Recently, I found myself rather sick of the world. Sick of hearing sirens. Sick of politics. Sick of fires and famine. Sick of systems that don’t really solve human problems. Sick of it all. And sick of whining about it 😉
The Lord brought John 16:33 to my heart like a balm. And it got me thinking about the following section from my booklet, “Christ in the Feasts” about the feast of Trumpets.
Just before dying on the cross, Jesus said, “In this world you will have trouble. But take heart! I have overcome the world” (John 16:33). “Trouble” alludes to life in a fallen world. With everything from genocide to economic strain to sexual confusion plaguing us, “trouble” seems an almost comic understatement. Yet Jesus tells us to have peace in Him because He has overcome. When a crying toddler has us on the ropes, Jesus has overcome that. When we have one drink too many, Jesus has overcome that. When disease takes someone we love, Jesus has overcome that. However we want to fill in the blank—with divorce, school shootings, mass starvation, or depression—Jesus has overcome.
The question is, How did Jesus overcome? We know that Adam didn’t follow God’s command in the garden. In effect, Adam said to God, “Not what you want but what I want.” Since then, every individual has pursued what they want instead of what God wants. Adam’s choice was the proverbial pebble thrown in the pond. The ripples from that choice have surged into the tidal waves of problems that threaten to sweep us away on a daily basis. Jesus, however, made a different choice. He said to God, “Not what I want but what you want” (Matt. 26:39). The world was first overcome in the heart of Christ when He chose to do what the Father wanted and to die on the cross.
Christ’s choice is having its own ripple effect. 1 John 5:5 says, “Who is it that overcomes the world? Only the one who believes that Jesus is the Son of God.” When we believe in Jesus, we receive a new heart, the heart of Christ, which wants what the Father wants (Ezek. 36:26, 27). As we live by that heart, we start to overcome the effects of the fall in our own lives.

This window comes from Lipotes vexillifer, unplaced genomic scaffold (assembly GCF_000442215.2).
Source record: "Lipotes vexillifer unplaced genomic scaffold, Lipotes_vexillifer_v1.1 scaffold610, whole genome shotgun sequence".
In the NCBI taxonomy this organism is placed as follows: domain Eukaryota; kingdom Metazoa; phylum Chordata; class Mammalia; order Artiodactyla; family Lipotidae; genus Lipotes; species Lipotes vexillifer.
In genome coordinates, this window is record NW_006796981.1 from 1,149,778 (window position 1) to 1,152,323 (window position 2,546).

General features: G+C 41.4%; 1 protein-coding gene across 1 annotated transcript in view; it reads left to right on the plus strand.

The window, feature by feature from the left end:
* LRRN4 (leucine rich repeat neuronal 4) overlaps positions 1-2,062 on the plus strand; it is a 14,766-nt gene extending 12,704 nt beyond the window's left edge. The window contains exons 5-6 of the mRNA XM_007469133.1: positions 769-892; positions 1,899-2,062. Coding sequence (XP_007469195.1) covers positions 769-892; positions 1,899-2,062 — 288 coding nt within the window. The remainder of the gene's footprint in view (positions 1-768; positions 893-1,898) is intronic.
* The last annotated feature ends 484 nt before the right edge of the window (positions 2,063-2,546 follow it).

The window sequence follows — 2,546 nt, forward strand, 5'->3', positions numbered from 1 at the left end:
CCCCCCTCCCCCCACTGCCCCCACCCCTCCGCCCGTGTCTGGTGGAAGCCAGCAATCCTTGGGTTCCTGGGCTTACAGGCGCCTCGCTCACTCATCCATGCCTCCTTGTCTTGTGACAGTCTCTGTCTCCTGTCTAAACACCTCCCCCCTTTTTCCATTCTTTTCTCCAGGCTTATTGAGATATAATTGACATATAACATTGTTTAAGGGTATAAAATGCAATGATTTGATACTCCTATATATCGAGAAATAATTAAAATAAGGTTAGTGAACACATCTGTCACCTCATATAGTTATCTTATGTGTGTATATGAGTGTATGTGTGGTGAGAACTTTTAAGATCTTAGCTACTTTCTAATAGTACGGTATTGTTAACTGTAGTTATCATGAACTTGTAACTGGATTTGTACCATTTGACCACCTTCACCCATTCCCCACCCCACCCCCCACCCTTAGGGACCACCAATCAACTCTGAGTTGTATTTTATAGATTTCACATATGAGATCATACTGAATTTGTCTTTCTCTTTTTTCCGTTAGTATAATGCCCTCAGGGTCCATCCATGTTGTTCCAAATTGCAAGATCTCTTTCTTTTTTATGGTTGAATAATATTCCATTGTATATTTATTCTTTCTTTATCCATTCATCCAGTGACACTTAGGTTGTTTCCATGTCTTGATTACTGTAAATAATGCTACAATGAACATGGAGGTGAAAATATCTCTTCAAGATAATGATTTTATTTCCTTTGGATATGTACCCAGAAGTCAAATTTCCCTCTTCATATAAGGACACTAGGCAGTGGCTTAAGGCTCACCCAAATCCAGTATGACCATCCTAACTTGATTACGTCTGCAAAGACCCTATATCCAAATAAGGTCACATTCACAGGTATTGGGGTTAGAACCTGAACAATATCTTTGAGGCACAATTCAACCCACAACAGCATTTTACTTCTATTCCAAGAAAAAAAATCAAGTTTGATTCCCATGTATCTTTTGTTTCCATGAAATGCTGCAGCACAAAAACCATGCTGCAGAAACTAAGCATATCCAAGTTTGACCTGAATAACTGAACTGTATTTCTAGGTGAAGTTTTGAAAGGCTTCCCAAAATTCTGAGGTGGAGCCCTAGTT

By extension, the church is a gathering of those with new hearts. To be sure, we still deal with each other’s failings and sins. But we also get a glimpse of life in a community where the fall is no longer a reality. The church is a window to an existence that is coming and yet is already at work within us—where there is no more death, mourning, crying, or pain, where the old order has passed away and all things are new (Rev. 21:4, 5).
We bring the culture of overcoming to our interactions with people in this world. To those whose only reality is living with the conditions of the fall, we can offer compassion and respite from “trouble.”
The ripples of the cross continue beyond the church and human society. One day, the universe will be liberated from every last trace of the fall (Rom. 8:21). The manifestation of this won’t occur until Christ returns. But the fact of it began at the cross. For every kind of sin, problem, sickness, and disorder of nature, we can find a corresponding cure in Christ’s death and resurrection. It would take a whole other book to explore this in any detail. But Trumpets announces, with fanfare, that Jesus has overcome and continues to overcome through us: “To him who overcomes, I will give the right to sit with me on my throne, just as I overcame and sat down with my Father on his throne” (Rev. 3:21).